• Selection of files whose names are matched by a regular expression.
  • Polling (waiting) for files. *Automatic reconnect in event of loss of connection.
  • Checking the steady state of all files before starting transfer.
  • Recursive transfer of files in subfolders.
  • Atomic Transfer to avoid any partially transferred file being picked up by directory watchers.
  • Transactional Behavior for file transfers.
  • Check transferred files for completeness.
  • Handling of empty files.
  • Renaming of files.
  • Support for UNC paths in directory names.
  • Track record of file transfers.
  • Parallel file transfer (multi-threading).
  • Creating and checking hash values (e.g. MD5).
  • Zip files or groups of files.
  • Rename files without transfer.
  • Delete files without transfer.
  • Pre- and post-processing of file transfers.
  • PGP encrypt and decrypt of files.

Database Features

  • Support for Oracle, MySQL, MariaDB, SQL Server, Postgres, and DB2. Also support HSQL, H2 for in-memory use. Apache Derby for non-production use.
  • Support for stored procedures.
  • Perform queries, updates, and deletes using standard SQL.
  • Can access multiple databases, on multiple platforms from different database vendors, within the same workflow.
  • Polls to trigger workflow actions based on database conditions via SQL query.
  • Each database row can be processed through a set of tasks within the workflow or pulled in bulk into a list for downstream processing.
  • Database query results can be pushed in its entirety into a list for later processing in downstream actions.

Mail Features

  • Support for POP3 and IMAP mail servers such as Exchange, Gmail, and Office 365.
  • Can listen for incoming emails to a specific user and inbox.
  • Download and extract attachments.
  • Support for TLS and SSL connections.
  • Support for text and HTML formats.
  • Can send emails from multiple email servers within a single workflow.

Agent Features

  • Support for Windows, Linux, and AIX Flux Java Agents.
  • Commonly used to delegate compute intense processes to remote machines, or to perform file transfers in a DMZ.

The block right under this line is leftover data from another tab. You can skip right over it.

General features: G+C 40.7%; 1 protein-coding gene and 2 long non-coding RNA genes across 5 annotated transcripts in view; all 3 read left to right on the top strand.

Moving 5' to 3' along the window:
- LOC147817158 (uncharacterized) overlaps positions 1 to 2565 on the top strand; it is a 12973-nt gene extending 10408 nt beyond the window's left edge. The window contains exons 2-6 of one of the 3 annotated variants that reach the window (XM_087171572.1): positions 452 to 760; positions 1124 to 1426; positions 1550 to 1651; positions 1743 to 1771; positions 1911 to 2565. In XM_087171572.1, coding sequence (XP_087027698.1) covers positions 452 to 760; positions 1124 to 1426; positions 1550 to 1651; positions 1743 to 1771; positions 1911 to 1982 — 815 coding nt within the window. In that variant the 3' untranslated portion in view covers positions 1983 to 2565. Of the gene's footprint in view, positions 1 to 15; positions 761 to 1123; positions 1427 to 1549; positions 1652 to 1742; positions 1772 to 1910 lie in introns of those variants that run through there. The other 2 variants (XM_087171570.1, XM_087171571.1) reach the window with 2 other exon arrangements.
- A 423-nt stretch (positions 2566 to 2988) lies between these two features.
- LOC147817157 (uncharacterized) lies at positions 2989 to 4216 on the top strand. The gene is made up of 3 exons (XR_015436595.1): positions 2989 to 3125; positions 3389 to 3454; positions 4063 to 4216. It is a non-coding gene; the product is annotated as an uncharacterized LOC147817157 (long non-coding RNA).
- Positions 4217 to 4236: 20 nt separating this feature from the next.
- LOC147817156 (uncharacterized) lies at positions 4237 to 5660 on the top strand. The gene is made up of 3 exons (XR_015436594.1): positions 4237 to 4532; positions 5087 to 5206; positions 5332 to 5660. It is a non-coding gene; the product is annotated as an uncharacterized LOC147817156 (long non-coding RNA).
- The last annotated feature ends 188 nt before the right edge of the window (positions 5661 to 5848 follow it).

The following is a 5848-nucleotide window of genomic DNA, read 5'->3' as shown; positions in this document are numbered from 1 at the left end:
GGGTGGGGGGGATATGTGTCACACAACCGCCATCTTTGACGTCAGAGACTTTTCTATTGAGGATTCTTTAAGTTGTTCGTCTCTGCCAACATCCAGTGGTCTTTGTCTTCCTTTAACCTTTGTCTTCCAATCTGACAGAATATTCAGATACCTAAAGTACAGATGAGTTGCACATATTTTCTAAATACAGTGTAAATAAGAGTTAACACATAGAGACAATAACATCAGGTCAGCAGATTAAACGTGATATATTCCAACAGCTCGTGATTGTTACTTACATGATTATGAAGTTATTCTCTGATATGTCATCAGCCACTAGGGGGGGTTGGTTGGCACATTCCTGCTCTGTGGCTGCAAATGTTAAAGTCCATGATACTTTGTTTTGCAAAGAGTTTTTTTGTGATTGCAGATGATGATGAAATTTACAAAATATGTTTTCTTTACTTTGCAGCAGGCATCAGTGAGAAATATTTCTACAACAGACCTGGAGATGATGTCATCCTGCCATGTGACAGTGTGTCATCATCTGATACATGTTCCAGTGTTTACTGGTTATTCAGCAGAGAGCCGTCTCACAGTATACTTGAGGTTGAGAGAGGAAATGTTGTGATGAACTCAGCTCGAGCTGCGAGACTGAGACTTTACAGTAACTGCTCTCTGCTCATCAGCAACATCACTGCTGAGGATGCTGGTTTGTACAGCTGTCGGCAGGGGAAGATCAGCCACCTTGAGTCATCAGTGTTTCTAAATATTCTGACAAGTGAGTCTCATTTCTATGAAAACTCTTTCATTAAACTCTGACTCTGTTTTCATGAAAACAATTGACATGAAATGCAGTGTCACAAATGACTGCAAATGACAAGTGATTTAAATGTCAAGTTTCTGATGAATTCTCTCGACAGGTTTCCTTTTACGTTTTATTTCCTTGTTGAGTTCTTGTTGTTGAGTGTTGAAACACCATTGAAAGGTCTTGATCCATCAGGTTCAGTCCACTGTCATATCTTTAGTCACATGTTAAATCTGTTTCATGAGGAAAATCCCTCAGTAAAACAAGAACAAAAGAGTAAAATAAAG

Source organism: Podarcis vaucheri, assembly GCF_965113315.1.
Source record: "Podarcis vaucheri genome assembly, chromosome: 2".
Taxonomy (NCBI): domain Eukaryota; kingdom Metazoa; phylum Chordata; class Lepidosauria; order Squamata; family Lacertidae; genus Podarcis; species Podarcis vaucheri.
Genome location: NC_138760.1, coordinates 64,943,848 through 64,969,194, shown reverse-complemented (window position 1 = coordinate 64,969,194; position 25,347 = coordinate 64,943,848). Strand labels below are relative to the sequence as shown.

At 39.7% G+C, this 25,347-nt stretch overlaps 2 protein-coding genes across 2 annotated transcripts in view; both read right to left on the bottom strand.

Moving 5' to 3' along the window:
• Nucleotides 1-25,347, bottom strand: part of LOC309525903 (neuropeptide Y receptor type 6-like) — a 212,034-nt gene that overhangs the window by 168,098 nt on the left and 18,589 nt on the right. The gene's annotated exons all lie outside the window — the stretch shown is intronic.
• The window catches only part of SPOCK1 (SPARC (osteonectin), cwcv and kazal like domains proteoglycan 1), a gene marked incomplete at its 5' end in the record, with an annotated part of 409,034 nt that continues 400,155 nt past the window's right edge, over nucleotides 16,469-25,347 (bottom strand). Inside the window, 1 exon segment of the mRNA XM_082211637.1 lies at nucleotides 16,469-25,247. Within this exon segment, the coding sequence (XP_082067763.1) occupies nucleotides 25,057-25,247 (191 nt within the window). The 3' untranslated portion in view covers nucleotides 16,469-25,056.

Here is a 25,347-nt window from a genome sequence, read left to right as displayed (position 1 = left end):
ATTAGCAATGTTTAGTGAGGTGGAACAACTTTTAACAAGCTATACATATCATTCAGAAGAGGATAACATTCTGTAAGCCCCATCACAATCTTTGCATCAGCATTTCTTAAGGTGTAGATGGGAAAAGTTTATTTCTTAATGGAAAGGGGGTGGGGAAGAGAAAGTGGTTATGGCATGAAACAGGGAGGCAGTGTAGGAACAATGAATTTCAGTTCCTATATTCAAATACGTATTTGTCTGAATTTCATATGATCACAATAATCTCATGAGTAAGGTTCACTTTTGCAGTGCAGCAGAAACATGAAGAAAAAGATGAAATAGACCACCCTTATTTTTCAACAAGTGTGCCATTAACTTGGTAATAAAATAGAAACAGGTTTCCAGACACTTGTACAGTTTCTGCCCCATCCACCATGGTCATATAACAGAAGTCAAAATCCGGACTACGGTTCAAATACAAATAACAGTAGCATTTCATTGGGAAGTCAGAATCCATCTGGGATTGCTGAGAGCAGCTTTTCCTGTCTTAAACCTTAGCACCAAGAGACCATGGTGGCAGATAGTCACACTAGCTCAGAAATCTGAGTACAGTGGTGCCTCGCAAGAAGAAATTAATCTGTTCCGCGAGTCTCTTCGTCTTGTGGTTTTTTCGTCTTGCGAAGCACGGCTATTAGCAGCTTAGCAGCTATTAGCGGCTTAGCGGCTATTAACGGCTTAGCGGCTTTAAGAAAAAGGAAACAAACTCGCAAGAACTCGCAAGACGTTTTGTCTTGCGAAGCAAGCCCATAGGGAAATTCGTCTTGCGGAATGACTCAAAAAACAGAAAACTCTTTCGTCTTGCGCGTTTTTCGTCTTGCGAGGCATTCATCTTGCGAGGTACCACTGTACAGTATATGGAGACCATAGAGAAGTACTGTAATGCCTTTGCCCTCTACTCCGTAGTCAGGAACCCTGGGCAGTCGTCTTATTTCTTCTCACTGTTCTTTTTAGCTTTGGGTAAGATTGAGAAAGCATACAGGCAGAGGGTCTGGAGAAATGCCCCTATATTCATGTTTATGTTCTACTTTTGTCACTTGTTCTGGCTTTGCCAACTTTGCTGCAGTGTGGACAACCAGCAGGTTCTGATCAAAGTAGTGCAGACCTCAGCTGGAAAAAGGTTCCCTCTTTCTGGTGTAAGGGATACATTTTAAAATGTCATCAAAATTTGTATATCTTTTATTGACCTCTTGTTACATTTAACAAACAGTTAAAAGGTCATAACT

• Agents communicate via HTTPS/REST to Flux engines for work assignments.
  • Support for dozens of agents against a Flux engine (or a Flux cluster).
  • Agents can run processes and file actions.
  • Agents can automatically failover to another Flux engine if their primary engine goes down.
  • Agents can run multiple actions concurrently.
  • Stdout, Stderr, and action results conveyed back to the engine for use in workflow decisions.

Variable Management

  • Flux provides support for three levels of variable management.
    • Variables within the scope of an entire workflow
    • Variables within the scope of an individual flow within a workflow.
    • Variables within the scope of an individual action or trigger within a workflow.
  • Variables can be inserted and retrieved via Java code, scripting code within actions and triggers, and via the user interface for Flux.
  • Variables are stored in the Flux database at defined transaction breaks defined within workflows.
  • Variables with large amounts of data can be marked as transient, and not stored in the database.

Java Code Integration Features

  • Support for executing Java code written to the Flux listener interface, or using reflection to execute third-party Java libraries.
  • Support for calling Java via RMI.
  • Documented support for adding custom actions and triggers to extend Flux.
  • Support for reading and writing JMS queues.

Web Service Features

  • Support for submitting web service requests to remote services.
  • REST and SOAP requests supported.

Version Control Support

  • Writes and overwrites workflows into a VCS managed directory for VCS control, or creates a backup copy of the workflow with timestamp and user name performing the save appended to it.

  • This event occurs after a successful save to the Repository.